As one who, walking in the twilight gloom,
by Henry Wadsworth Longfellow
Hears round about him voices as it darkens,
And seeing not the forms from which they come,
Pauses from time to time, and turns and hearkens;
So walking here in twilight, O my friends!
I hear your voices, softened by the distance,
And pause, and turn to listen, as each sends
His words of friendship, comfort, and assistance.
If any thought of mine, or sung or told,
Has ever given delight or consolation,
Ye have repaid me back a thousand-fold,
By every friendly sign and salutation.
Thanks for the sympathies that ye have shown!
Thanks for each kindly word, each silent token,
That teaches me, when seeming most alone,
Friends are around us, though no word be spoken.
Kind messages, that pass from land to land;
Kind letters, that betray the heart's deep history,
In which we feel the pressure of a hand,--
One touch of fire,--and all the rest is mystery!
The pleasant books, that silently among
Our household treasures take familiar places,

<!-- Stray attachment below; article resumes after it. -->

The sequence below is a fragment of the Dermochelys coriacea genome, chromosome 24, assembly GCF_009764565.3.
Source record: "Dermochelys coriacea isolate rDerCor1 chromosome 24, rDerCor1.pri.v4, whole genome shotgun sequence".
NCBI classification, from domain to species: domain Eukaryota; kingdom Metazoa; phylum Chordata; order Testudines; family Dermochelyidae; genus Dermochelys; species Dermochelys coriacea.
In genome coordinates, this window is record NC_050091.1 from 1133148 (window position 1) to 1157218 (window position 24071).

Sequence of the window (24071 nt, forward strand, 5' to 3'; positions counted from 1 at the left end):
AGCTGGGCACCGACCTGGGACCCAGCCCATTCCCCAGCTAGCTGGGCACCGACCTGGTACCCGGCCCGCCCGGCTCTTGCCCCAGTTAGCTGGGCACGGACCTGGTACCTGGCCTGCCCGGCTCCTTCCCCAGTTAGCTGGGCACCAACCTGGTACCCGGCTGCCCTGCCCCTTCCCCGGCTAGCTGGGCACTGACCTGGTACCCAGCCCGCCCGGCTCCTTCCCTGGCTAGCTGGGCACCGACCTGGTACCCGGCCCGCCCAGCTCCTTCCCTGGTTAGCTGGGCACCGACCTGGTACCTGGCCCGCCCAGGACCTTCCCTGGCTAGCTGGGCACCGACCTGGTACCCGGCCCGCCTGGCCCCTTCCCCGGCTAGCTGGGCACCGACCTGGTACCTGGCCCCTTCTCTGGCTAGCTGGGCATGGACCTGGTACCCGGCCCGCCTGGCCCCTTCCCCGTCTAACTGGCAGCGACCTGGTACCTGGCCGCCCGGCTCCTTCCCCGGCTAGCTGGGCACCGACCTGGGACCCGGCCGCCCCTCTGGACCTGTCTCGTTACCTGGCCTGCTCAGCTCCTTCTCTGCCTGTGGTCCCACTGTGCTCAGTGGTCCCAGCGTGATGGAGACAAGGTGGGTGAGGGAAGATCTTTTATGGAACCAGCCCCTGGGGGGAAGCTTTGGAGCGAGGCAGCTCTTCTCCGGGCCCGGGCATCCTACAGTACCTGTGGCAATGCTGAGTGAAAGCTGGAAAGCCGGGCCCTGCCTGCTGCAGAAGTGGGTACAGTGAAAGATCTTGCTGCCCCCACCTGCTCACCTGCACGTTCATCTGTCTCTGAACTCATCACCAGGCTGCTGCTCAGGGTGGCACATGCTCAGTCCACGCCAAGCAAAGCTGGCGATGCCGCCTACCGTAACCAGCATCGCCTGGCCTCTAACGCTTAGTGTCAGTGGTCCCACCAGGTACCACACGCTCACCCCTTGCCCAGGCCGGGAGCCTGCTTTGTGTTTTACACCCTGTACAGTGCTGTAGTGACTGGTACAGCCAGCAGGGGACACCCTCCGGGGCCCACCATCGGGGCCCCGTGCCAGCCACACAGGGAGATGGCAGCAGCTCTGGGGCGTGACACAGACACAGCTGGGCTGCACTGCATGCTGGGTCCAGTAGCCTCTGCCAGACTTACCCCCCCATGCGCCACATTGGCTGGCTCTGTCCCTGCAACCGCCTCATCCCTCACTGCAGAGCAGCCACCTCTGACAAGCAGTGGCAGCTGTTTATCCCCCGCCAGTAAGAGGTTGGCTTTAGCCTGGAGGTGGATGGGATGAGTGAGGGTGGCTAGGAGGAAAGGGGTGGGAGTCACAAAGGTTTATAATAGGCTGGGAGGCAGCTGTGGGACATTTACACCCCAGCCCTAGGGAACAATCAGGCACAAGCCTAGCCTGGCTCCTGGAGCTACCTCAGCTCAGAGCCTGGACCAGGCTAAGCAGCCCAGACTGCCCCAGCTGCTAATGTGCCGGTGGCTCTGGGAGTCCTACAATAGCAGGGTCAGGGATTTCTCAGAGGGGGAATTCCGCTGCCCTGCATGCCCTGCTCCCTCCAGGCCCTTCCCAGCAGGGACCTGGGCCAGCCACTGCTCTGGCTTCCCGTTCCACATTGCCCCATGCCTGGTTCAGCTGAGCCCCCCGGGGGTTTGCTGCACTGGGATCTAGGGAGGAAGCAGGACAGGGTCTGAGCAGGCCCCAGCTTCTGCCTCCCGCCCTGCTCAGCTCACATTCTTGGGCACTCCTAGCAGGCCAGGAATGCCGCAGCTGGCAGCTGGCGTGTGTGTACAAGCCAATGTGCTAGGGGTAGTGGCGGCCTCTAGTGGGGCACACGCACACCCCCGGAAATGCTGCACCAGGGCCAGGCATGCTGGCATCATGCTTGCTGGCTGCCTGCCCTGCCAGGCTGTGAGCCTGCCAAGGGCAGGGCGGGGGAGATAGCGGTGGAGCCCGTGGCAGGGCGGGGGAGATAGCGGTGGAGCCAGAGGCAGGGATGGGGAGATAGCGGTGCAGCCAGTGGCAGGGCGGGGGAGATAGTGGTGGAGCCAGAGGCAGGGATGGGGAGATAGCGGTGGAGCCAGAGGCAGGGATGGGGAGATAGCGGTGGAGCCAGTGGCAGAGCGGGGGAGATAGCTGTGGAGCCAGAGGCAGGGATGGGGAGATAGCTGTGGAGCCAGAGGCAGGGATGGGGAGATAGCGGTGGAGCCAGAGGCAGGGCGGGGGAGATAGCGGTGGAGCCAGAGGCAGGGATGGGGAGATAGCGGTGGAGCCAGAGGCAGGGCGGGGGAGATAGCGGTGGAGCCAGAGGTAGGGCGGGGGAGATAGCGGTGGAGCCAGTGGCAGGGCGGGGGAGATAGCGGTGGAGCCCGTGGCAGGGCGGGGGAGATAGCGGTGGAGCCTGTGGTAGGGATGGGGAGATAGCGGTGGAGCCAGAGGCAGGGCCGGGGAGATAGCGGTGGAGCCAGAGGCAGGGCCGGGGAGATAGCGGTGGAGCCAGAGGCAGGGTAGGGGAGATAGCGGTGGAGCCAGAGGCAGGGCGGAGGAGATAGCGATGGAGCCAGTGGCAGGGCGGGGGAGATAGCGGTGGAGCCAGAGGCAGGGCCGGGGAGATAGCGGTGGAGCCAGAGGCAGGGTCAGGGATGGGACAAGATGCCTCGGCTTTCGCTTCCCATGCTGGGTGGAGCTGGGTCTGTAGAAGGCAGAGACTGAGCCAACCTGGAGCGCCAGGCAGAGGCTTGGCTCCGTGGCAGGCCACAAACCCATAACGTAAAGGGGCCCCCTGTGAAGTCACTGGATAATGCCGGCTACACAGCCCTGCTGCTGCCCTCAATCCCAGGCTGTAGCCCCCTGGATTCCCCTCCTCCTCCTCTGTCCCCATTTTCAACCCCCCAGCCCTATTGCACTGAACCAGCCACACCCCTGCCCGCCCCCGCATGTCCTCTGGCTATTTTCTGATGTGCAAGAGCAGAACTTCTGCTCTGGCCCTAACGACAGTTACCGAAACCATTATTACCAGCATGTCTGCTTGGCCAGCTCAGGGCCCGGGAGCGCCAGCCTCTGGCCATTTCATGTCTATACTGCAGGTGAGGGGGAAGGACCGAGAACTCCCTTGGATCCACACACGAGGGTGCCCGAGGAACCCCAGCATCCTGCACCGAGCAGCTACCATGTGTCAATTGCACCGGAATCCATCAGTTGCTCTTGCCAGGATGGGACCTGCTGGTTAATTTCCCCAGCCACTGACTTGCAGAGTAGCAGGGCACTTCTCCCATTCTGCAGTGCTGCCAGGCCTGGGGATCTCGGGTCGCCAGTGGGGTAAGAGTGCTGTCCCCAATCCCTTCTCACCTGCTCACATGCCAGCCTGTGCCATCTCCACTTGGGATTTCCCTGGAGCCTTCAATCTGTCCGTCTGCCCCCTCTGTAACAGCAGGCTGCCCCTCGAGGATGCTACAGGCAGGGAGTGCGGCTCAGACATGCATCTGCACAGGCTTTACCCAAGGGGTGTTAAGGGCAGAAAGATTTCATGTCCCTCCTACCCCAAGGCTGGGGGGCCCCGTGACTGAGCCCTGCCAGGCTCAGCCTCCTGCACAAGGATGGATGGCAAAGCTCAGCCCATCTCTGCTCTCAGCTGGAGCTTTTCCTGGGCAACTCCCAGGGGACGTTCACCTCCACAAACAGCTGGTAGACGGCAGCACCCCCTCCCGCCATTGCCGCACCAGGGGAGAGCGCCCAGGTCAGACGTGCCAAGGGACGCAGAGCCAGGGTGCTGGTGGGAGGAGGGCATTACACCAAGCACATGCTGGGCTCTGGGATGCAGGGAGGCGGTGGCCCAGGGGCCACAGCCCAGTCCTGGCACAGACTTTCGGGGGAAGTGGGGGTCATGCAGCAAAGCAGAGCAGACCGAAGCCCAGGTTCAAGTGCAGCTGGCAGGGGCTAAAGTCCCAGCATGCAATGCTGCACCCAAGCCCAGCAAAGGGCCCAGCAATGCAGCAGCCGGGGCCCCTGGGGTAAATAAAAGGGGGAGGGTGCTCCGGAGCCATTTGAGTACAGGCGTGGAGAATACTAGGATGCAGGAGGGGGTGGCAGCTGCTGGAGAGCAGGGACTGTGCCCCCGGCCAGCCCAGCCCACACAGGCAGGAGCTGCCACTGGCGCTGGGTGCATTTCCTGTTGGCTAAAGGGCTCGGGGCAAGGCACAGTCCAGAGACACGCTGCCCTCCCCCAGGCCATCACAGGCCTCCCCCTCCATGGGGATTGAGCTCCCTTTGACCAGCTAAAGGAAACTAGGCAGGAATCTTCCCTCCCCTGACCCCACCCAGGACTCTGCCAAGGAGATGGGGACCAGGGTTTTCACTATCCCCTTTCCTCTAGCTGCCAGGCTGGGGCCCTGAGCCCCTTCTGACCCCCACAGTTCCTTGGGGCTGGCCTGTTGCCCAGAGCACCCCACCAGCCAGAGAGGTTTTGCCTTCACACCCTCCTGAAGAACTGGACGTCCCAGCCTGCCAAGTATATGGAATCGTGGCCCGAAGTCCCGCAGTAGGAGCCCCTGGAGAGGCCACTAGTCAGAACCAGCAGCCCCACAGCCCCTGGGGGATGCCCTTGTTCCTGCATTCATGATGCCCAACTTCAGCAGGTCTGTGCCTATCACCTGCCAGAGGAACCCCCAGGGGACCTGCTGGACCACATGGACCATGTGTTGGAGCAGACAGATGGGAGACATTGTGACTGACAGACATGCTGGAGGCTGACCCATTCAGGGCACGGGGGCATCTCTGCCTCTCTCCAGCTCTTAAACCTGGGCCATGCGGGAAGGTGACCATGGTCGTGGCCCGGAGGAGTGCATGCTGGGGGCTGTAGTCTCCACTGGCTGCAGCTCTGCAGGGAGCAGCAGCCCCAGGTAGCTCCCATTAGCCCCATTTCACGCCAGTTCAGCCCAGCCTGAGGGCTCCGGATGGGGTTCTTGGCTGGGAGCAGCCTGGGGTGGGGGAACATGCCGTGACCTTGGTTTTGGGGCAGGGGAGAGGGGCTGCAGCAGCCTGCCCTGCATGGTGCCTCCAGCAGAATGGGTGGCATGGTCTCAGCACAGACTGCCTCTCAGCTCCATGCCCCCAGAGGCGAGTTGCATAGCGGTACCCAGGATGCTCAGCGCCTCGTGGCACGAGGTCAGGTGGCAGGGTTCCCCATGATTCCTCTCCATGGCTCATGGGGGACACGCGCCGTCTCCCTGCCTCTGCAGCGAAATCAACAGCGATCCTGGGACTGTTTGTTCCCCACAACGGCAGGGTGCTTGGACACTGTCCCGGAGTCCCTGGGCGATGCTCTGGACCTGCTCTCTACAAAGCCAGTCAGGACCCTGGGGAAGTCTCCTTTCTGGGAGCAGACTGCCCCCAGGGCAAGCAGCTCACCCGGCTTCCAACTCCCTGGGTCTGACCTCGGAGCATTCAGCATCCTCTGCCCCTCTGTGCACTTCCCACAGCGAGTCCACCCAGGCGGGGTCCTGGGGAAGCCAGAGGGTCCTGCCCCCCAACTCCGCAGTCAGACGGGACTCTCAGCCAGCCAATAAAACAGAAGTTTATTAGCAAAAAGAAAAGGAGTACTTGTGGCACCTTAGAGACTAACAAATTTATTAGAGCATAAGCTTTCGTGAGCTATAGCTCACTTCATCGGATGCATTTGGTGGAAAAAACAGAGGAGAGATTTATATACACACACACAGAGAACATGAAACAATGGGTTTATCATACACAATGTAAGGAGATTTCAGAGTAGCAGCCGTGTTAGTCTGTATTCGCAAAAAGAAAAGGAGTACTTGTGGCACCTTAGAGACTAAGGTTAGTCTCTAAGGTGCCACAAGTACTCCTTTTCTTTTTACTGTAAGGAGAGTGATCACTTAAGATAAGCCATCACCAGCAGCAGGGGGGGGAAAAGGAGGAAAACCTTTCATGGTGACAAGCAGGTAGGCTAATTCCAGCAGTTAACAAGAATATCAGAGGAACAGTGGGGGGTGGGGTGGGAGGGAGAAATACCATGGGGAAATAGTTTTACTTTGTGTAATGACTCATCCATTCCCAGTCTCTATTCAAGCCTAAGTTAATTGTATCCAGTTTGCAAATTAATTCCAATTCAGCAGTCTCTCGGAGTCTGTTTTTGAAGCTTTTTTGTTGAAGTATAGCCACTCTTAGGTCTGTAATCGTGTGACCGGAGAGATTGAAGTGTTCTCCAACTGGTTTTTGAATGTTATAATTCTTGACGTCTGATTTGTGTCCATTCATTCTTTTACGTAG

And are to us as if a living tongue
Spice from the printed leaves or pictured faces!
Perhaps on earth I never shall behold,
With eye of sense, your outward form and semblance;
Therefore to me ye never will grow old,
But live forever young in my remembrance!
Never grow old, nor change, nor pass away!
Your gentle voices will flow on forever,
When life grows bare and tarnished with decay,
As through a leafless landscape flows a river.
Not chance of birth or place has made us friends,
Being oftentimes of different tongues and nations,
But the endeavor for the selfsame ends,
With the same hopes, and fears, and aspirations.
Therefore I hope to join your seaside walk,
Saddened, and mostly silent, with emotion;
Not interrupting with intrusive talk
The grand, majestic symphonies of ocean.
Therefore I hope, as no unwelcome guest,
At your warm fireside, when the lamps are lighted,
To have my place reserved among the rest,
Nor stand as one unsought and uninvited!